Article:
We’ve also identified a growing recognition of the benefits of a diverse and integrated workforce: In 1981 only 13 percent of CAOs were women. In 35 years, that number has increased to just over 19 percent. (See this ICMA article on the same topic) As a next generation leader hoping to carve a career path for myself, I take a look around at the number of women managers and it’s hard to be certain that through hard work and consistency, I could be in that position one day.
Opportunities to Maximize the Quality and Quantity of Performance
Emerging leaders place high value on performing efficiently and effectively. Organizations will need to leverage technology, data, and automation to improve the efficiency and effectiveness of government services.
In the most recent MMANC membership survey, 87 percent of respondents agreed that “technology makes me more efficient at work.” However, when 65 percent said their organization does not invest in technology.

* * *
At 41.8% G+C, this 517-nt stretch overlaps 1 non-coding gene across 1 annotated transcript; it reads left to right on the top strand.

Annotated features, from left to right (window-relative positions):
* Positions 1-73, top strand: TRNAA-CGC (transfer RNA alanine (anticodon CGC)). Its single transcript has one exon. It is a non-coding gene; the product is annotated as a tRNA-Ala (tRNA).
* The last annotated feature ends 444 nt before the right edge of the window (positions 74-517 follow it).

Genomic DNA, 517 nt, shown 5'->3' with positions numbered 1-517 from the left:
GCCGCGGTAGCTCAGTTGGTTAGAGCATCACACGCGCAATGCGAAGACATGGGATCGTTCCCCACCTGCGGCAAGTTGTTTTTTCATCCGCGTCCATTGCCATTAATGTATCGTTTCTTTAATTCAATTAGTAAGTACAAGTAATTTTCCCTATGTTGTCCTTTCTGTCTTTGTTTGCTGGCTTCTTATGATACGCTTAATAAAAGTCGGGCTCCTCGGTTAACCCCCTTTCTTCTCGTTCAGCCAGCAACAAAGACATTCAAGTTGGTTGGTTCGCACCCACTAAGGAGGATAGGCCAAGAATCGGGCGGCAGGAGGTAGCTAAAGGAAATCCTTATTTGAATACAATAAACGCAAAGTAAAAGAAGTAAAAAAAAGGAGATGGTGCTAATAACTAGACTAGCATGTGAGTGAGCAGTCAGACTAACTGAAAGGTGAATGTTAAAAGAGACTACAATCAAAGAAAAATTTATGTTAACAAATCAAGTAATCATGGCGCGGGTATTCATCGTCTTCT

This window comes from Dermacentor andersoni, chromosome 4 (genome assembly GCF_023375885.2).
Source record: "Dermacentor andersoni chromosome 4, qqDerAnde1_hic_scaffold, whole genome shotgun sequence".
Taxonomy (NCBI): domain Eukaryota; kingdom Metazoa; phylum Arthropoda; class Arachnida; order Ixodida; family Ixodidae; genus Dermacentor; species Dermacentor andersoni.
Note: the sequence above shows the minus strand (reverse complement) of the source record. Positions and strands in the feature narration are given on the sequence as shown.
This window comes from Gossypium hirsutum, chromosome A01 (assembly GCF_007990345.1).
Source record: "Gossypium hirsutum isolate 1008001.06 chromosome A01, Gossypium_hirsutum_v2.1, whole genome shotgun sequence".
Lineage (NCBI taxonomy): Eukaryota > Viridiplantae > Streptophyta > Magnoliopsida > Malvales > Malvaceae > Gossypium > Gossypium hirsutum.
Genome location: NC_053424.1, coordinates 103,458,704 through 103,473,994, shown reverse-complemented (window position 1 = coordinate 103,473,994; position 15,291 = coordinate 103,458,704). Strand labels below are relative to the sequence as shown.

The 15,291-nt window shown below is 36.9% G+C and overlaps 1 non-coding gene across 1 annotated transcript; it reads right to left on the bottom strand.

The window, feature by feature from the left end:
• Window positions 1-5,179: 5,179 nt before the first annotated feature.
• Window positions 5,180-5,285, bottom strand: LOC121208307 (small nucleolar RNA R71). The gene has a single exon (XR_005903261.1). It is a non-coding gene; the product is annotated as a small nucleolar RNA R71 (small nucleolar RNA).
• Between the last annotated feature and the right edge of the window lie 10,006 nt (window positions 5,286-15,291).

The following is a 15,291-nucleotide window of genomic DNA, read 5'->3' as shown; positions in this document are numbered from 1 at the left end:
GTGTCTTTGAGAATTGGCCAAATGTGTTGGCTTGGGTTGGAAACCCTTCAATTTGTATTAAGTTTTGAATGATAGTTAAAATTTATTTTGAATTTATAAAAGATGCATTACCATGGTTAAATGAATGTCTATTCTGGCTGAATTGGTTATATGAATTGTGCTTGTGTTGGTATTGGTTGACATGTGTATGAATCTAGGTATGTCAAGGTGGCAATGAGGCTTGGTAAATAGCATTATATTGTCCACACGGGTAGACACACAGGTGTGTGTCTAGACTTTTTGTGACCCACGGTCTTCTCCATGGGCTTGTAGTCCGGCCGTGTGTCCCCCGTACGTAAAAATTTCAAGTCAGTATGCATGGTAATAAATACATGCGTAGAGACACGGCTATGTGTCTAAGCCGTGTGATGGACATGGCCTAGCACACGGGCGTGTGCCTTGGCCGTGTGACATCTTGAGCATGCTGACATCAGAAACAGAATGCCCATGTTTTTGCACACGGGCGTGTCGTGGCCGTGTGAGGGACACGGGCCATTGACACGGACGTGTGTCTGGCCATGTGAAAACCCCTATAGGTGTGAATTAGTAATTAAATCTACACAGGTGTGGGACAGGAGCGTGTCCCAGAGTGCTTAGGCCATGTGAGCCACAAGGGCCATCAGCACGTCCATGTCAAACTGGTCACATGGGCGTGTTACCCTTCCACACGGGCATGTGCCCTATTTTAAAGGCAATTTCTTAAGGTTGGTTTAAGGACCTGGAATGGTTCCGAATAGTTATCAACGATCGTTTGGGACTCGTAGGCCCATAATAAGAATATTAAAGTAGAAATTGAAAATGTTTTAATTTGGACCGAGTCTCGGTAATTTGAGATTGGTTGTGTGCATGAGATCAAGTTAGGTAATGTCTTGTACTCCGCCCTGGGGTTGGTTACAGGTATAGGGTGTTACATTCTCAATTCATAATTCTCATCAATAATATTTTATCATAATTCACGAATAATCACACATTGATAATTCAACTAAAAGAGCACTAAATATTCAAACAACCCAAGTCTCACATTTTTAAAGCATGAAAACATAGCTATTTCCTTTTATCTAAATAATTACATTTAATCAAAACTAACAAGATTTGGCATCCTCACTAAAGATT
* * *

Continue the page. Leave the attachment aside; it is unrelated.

And I think that’s pretty typical because of the risk-averse nature of local government. The thought is to let some other agency test and work out the bugs, determine the risk, and gauge community feedback.
Higher-level managers need to remember that the next generation of leaders grew up with modern technology. We shop online, read online, watch online, and date online. Heck – I even met my husband of seven years playing an online trivia game. We regularly try new ways of doing things. So while the organization is waiting for another city to iron out the bugs, staff misses out on using a tool that could really be a game-changer in terms of productivity or service delivery.
But it’s not just that organizations are slow to invest. In many cases, emerging leaders feel they don’t have the technology they need to work most efficiently.
The MMANC survey also asked: Do you use your own technology at work? We found that about 80 percent of next generation leaders have become so accustomed to using the latest technology to improve their productivity in their private lives, they are unwilling to use less advanced tools at work.